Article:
Saturday, July 19, 2014

Noted: Jean Genet

From Prisoner of Love (1986), Genet's memoir of his time spent with the Palestinians in the early 1970s (translation by Barbara Bray):
I'm not at all sure that when the Congress at Basle, after considering Argentina and Uganda, finally decided that the Jews should settle in Palestine, the choice was divinely inspired. After all, what the Jews call the Promised Land was promised first of all to one vagabond who'd walked all the way from Chaldea and another who'd come from Egypt. But the country known as the Holy Land is famous because of the events recorded in the New Testament. The Jews ought to hate it rather than love it. It gave birth to those who became their worst enemies, starting with St. Paul. Without him and Jesus, who would remember Jerusalem, Nazareth and the carpenter, Bethlehem or the Sea of  Galilee? The Gospels are full of them.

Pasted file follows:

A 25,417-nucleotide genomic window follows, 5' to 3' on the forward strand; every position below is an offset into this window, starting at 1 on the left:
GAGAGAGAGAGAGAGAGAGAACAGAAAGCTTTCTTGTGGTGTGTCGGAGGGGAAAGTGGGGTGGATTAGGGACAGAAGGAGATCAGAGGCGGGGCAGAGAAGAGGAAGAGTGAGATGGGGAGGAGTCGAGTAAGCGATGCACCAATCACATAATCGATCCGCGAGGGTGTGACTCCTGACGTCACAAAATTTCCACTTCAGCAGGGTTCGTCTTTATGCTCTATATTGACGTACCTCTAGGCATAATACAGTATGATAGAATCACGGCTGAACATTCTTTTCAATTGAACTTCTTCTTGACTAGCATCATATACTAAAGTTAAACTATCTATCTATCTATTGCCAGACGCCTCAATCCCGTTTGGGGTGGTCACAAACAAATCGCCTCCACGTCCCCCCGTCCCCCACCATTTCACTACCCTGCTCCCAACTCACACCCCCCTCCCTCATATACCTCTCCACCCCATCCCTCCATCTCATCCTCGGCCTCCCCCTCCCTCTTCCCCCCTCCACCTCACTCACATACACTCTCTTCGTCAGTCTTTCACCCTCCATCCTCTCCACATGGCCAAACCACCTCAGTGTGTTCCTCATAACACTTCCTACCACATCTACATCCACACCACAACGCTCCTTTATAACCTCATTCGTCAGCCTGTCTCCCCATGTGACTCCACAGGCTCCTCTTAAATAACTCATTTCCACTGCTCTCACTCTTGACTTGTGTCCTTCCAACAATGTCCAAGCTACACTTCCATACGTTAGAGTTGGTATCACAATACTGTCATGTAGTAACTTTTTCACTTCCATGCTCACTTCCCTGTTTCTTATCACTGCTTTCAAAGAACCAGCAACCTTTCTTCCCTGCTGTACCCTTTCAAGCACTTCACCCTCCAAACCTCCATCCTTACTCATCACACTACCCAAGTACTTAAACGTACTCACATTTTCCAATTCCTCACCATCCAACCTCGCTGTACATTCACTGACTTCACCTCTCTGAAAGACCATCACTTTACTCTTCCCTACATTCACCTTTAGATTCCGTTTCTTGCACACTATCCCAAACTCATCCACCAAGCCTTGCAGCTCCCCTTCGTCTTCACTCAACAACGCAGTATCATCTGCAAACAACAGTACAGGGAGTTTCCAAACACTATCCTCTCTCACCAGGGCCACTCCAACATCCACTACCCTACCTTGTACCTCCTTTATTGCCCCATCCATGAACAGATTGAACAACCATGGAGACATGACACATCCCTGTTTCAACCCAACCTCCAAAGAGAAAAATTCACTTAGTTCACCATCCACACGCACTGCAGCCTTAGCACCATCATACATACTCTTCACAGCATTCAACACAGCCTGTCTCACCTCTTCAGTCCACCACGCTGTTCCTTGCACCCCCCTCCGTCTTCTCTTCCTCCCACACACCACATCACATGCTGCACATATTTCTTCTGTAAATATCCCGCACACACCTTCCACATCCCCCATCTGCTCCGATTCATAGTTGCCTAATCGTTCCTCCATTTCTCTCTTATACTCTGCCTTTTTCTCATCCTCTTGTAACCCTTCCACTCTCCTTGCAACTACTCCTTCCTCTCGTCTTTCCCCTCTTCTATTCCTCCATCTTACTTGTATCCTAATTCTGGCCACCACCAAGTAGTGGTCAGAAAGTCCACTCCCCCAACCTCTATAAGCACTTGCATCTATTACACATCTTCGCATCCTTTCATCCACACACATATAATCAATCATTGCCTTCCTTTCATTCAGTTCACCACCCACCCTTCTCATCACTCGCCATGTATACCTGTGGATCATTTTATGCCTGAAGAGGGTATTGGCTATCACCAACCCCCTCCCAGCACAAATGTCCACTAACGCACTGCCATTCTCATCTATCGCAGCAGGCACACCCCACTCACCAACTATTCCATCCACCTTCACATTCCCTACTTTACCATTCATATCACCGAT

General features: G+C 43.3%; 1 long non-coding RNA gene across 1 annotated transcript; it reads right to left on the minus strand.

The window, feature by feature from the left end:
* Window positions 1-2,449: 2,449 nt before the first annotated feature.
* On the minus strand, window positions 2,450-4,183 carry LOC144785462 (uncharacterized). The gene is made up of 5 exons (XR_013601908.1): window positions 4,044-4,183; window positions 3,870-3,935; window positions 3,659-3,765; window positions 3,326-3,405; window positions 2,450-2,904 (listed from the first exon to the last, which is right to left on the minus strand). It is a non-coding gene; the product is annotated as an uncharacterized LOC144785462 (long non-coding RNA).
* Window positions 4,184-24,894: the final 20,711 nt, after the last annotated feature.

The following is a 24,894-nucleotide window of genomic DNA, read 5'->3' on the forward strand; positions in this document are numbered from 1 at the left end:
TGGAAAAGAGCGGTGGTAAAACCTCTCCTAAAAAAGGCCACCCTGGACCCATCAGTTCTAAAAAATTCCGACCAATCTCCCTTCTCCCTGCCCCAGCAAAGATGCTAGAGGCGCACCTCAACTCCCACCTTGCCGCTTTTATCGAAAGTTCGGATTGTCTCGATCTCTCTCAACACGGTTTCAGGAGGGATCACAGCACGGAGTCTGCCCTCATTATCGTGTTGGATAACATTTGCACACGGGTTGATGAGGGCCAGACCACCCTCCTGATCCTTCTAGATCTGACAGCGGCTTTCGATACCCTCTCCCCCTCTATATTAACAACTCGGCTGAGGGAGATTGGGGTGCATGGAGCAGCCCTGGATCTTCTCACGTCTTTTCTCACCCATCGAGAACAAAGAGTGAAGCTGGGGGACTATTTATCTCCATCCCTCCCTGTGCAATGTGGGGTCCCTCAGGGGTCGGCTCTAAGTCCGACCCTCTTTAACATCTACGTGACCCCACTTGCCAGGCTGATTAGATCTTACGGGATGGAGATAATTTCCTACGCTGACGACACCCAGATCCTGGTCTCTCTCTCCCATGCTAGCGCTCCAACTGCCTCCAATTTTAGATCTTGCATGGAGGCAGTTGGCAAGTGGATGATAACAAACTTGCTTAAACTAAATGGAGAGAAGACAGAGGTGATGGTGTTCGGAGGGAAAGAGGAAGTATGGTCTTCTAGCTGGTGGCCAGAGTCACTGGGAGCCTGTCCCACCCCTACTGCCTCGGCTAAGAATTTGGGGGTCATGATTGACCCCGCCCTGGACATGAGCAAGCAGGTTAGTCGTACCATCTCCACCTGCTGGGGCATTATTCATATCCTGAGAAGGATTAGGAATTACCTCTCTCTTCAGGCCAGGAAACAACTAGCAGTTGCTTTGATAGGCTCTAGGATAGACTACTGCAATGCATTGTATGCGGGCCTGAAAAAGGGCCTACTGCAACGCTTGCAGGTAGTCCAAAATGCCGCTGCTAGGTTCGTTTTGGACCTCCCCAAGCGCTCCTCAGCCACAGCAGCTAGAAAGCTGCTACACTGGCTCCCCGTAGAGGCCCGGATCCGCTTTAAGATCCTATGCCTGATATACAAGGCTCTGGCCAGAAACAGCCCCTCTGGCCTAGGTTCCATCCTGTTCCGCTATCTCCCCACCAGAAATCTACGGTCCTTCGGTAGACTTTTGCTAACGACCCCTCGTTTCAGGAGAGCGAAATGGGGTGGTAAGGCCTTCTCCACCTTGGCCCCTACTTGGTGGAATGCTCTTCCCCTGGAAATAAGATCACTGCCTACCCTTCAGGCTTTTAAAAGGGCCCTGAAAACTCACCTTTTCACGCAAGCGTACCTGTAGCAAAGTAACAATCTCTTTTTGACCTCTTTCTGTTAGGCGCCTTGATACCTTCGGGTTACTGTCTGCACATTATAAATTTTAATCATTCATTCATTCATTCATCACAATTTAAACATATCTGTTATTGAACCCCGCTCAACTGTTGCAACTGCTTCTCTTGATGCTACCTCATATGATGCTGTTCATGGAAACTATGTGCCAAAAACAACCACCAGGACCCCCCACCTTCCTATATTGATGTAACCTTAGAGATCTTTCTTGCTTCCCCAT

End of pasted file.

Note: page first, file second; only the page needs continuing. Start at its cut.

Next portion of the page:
"The English Protestants knew the place from the Old Testament too."
"Have you ever had a good look at stuffed animals? The geography of the Old Testament is stuffed. Nature plays hardly any part in Jewish history. Except for the bits about the exiles. They mention Ninevah and Ur, Egypt and Sinai. But they never come alive like the Sea of Galilee, or even Golgotha." (p.282)

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